Many clinical trials have divided patient populations based on menopausal status, or age greater or less than 50. Virtually no published clinical trials have focused on treatment issues for the youngest women. Trials reporting results of treatments for premenopausal women largely reflect outcomes for patients in their 40s. Thus, findings from studies that consider average results for premenopausal women may not be directly applicable to very young patients.
Local Therapy Issues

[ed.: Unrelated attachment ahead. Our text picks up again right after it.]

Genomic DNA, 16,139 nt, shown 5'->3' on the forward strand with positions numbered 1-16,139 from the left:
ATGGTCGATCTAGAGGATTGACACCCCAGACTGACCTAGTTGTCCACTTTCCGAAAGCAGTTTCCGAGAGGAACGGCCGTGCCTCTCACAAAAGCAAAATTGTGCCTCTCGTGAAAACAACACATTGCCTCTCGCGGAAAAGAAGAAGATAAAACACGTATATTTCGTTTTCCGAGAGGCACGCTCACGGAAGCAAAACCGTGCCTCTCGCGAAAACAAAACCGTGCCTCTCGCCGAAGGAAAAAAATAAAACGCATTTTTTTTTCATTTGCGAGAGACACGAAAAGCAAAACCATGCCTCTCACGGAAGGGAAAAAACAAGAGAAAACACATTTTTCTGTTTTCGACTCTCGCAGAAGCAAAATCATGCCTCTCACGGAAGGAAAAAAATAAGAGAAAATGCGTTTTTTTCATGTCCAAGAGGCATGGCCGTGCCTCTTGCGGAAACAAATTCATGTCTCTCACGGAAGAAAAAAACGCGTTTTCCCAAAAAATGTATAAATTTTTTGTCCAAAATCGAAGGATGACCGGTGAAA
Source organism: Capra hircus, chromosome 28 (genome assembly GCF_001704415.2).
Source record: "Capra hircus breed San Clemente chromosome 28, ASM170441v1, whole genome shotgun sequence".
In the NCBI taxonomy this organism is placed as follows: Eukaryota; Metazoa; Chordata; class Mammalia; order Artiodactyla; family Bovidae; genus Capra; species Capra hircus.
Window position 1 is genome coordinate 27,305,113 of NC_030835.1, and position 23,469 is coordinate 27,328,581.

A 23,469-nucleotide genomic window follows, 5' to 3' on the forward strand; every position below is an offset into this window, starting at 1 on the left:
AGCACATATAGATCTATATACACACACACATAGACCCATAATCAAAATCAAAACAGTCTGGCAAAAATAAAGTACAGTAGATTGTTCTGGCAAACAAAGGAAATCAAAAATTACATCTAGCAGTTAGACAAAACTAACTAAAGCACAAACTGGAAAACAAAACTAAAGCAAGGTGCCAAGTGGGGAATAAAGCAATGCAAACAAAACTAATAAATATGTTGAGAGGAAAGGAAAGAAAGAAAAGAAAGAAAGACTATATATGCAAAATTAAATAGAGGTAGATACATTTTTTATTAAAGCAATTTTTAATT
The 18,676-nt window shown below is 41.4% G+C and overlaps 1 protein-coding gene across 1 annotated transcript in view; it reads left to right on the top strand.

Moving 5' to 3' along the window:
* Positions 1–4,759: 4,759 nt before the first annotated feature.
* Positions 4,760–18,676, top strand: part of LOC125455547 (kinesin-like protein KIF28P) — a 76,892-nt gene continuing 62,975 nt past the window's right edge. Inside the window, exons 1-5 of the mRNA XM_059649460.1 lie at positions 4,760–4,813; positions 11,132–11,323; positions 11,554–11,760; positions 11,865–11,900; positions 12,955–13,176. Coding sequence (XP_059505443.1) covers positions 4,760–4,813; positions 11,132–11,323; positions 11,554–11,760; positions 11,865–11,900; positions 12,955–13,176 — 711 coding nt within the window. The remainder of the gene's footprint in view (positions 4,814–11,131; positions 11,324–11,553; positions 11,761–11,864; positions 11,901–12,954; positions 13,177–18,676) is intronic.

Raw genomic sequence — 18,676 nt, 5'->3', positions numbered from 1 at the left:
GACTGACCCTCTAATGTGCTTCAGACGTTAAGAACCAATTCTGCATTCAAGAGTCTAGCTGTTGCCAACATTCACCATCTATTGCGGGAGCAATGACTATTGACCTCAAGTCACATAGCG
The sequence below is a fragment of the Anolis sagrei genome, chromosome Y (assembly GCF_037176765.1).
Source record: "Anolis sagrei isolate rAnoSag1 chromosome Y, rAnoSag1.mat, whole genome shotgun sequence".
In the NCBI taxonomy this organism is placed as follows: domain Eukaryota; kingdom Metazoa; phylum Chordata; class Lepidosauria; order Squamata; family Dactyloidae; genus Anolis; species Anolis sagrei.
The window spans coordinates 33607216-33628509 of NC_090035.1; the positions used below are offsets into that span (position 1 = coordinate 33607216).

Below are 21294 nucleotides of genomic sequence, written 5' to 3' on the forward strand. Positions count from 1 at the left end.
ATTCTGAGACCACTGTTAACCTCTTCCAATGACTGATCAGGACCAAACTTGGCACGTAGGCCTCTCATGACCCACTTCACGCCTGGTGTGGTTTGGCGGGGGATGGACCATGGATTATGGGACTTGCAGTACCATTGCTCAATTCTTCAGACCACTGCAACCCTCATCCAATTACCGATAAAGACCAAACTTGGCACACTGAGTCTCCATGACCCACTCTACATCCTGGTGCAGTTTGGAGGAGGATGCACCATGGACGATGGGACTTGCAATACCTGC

Partly owing to inadequate screening options for young women, breast cancer tends to be larger and more often locally advanced. Consequently, young women may more likely need or benefit from preoperative systemic therapy than older women, although available data in this area are limited. Despite the large benefit that young women obtain from an irradiation boost to the tumor bed, most studies continue to indicate that young age is a risk factor for local recurrence, for both invasive and noninvasive disease (47,48,49,50,51,52,53) (Fig. 92.2). No evidence suggests, however, that mastectomy in young women improves survival compared with breast conservation, likely because these women are also at increased risk of systemic recurrence. In a population-based Danish cohort of 9,285 premenopausal women with breast cancer, the incidence of local recurrence was 15.4% after breast-conserving therapy among the 719 women under age 35 compared with 3.0% in women ages 45 to 49, although no difference was found in the risk of death between the two age groups (54 ...